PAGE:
Speaking at the National Association of Care Catering’s Training and Development Forum in Nottingham, provider Mike Padgham said social care was fed up with too much talk and too little action.
He told delegates that billions had been cut from social care budgets, leaving the care of older and vulnerable adults in peril.
“Could we have a referendum on social care and ask the nation if they are prepared to pay more to care for older and vulnerable citizens?” he asked delegates.
“We have had report after report, commission after commission, endless talks upon talks, and nothing seems to change,” he told delegates.
“Unless I’m very much mistaken, social care didn’t feature much at this week’s Conservative conference! Does that show the priority social care holds? Speaking on television the Prime Minister said she wanted people’s experience of care homes to improve. But all she could offer to make that happen was the Better Care Fund, the social care precept and a vague promise of a more joined up approach between health and social care. We need more than that and we need it now.”
Mr Padgham also suggested that people needed to be educated earlier on the need to treat older people with respect and dignity and that a system could be explored whereby people have to put a little by from their wages each month to pay for their care later.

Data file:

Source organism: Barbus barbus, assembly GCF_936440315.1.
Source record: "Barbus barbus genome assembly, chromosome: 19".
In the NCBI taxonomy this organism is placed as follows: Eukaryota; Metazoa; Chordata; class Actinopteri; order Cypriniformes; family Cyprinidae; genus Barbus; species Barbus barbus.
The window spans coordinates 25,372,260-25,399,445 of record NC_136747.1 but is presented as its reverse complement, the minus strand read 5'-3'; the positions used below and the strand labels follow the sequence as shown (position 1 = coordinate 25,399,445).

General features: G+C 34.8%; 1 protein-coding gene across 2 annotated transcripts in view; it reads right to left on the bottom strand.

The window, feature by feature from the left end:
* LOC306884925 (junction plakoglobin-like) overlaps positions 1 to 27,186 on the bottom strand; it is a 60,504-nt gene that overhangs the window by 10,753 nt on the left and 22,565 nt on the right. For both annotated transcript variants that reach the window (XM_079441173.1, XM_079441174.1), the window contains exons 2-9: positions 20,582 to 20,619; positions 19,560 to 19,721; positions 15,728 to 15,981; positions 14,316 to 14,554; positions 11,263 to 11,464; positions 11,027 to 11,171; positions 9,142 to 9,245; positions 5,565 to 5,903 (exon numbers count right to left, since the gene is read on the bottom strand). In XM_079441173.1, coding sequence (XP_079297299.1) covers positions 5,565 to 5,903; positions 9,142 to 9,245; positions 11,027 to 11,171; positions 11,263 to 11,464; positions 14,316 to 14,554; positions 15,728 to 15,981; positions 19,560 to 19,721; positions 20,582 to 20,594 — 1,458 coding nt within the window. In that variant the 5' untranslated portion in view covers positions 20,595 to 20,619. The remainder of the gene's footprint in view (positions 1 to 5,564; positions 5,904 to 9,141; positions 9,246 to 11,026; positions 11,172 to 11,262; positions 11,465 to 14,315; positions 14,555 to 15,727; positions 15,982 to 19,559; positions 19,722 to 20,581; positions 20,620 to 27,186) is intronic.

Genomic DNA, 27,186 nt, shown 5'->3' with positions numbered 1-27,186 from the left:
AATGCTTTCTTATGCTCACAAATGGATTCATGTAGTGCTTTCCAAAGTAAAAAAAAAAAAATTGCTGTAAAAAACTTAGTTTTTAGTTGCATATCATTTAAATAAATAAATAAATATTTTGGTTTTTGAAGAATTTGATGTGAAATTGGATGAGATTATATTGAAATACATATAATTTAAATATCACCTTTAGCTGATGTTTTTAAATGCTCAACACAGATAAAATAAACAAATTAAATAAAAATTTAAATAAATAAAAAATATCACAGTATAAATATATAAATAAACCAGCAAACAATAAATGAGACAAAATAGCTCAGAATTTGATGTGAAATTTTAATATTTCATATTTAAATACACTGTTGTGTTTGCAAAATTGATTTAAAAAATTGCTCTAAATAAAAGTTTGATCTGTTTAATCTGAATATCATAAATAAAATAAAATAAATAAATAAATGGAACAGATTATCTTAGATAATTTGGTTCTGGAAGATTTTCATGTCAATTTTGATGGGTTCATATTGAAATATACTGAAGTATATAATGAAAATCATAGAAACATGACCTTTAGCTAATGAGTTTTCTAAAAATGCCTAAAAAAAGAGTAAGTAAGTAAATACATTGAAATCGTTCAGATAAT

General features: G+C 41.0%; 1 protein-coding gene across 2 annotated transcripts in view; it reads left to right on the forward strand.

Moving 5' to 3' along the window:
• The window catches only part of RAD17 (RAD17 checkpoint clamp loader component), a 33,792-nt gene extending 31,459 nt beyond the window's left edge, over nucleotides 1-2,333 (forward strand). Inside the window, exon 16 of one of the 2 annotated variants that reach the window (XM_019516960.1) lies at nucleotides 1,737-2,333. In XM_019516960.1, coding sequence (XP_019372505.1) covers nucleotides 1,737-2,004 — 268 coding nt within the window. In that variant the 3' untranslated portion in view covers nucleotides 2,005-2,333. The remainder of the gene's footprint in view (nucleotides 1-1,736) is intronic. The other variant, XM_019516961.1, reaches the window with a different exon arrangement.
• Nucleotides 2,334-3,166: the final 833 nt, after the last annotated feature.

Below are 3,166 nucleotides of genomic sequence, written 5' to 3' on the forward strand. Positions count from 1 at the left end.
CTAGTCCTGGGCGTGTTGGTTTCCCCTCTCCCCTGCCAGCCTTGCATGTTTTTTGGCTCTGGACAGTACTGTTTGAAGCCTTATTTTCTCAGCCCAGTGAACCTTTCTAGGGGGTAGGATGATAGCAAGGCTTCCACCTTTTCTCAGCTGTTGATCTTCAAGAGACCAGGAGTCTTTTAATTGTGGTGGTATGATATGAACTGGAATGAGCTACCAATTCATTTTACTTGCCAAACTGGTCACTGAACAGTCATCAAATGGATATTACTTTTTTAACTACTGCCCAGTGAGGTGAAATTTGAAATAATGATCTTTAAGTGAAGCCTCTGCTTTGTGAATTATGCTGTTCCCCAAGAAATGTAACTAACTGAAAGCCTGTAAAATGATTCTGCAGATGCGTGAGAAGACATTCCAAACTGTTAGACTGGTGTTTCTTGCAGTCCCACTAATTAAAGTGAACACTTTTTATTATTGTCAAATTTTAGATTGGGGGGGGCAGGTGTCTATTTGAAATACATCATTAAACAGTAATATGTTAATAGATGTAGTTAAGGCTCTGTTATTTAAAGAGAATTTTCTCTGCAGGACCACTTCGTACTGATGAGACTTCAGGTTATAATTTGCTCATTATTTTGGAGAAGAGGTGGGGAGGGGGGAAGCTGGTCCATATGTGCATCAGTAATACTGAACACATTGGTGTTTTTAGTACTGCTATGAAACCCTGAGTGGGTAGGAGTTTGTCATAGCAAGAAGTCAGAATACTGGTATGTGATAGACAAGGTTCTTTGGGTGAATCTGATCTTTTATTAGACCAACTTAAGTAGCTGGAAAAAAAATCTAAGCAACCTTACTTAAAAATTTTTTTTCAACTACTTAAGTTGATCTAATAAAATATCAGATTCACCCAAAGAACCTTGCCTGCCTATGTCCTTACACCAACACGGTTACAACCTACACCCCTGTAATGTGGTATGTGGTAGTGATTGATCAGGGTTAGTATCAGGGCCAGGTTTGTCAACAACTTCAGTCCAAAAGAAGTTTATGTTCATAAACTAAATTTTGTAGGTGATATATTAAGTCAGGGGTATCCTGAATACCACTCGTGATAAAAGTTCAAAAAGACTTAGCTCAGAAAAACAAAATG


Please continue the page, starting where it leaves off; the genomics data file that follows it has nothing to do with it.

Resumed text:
“Above all, we are all going to need to be yet more vocal. The Government is swamped with calls upon its attention: Brexit, immigration, the economy, the list is endless and we dare not ask where, in all of that, social care even comes,” Mr Padgham added.
“Get social care right and the benefits to people receiving care will be enormous – and well-deserved. And the benefits to stretched NHS resources, in terms of relieved pressure on hospitals by caring for people in the community instead, will be enormous too – surely that is irresistible.”
Mr Padgham, is chair of the United Kingdom Homecare Association (UKHCA) and of the Independent Care Group (York and North Yorkshire), but he was speaking to the conference in his capacity as a care provider of near 30 years’ standing.
Earlier he told delegates that social care was at a crossroads and could either face a doomsday scenario or survive and prosper.